Emotional development is all about the way we feel about ourselves, other people and the things we do. Children have feelings of fear, excitement, affection, pride, jealousy and contentment. They show these and many more depending on the situation they are in at the time and who is there to support them. It is important for children to grow up being able to recognise and control their feelings through their emotional development.
Bonding is very important for a baby. The first cuddle after they are born is the start of the bonding process and gives them a sense of security, feeling they are wanted. They soon get to know their carer’s face, voice, smell and touch and form strong feelings for them. Babies often get very frustrated because they cannot communicate their feelings and have to cry to express themselves. There is a big difference when they are three when children are able to express their feelings and become more confident.
I will break down all the different stages into the infancy
Newborn to 3 months:
Responds to adults especially mothers face and voice
Smiles, concentrates on adults face during feeding
Very dependant on adults for reassurance and comfort, quietens when held and cuddled
Between 6 and 9 months:
Enjoys company of others and games like peek-a-boo
Shows affection to known carer, but shy with strangers
Between one year and two years:
Likes to please adults and to perform for an audience
May become anxious or distressed if separated from known adults
May use comfort object
Mostly cooperative and can be distracted from unwanted behaviour
Plays alongside other children
Three to four years:
Becoming more independent and self motivated
Feels more secure and able to cope with unfamiliar surroundings and adults for periods of time
Becoming more cooperative with adults and likes to help
Sociable and friendly with others, plays with children and more able to share
Beginning to consider the needs of others and to show concern for
Four to seven years:
Makes friends but may need help in resolving disputes
Developing understanding of rules, but still finds turn-taking difficult
Enjoys helping others and taking responsibility
Learns lots about the world and how it works, and about people and relationships Makes friends (often short-term) and plays group games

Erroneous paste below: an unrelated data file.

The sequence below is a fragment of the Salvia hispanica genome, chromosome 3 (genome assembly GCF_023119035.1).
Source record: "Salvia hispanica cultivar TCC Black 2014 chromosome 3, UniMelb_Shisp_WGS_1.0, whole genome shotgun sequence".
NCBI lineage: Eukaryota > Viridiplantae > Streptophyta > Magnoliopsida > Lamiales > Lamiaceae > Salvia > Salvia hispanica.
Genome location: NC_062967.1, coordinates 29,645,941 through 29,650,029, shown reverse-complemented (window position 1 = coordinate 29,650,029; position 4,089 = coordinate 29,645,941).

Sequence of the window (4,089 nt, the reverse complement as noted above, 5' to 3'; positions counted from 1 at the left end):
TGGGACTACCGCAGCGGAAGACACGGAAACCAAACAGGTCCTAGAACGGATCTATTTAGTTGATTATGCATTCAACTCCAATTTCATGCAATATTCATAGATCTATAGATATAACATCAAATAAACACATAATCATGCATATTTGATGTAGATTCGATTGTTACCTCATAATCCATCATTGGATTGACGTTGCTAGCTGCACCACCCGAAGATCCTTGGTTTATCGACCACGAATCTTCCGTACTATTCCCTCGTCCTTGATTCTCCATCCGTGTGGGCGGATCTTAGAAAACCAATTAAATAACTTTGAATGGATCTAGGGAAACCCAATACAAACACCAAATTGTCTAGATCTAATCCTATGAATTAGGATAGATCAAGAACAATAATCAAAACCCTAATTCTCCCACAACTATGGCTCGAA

Needs structure and a routine to feel safe
When behaviour is ‘over the top’, they need limits to be set
During this life stage children learn to count, make decisions based on logic rather than their feelings, recognise words and develop their reading ability. They become more creative and develop a better understanding of the world around them. Constant questioning and listening to others helps children develop intellectually and learn about their culture and environment. They learn by watching others in a process called modelling and copy what other people do, including unacceptable behaviour. Children have to learn right from wrong and develop their understanding of what is acceptable and what is not.
During this life stage children develop their understanding of concepts. They learn to organise their thoughts so that they understand that objects may be different colours but they are still the same shape. From 7 years they begin to understand concepts of ‘more than’, and ‘less than’ when considering numbers and weights. They will know if their friends are taller or shorter than them. Children need to see and touch things to be able to understand them. They may still think that a long line of sweets has more than a small heap of the same number. It is difficult for children to work things out in their heads or imagine the solution to a problem.
Children experience a wide range of emotions. By the age of 5 or 6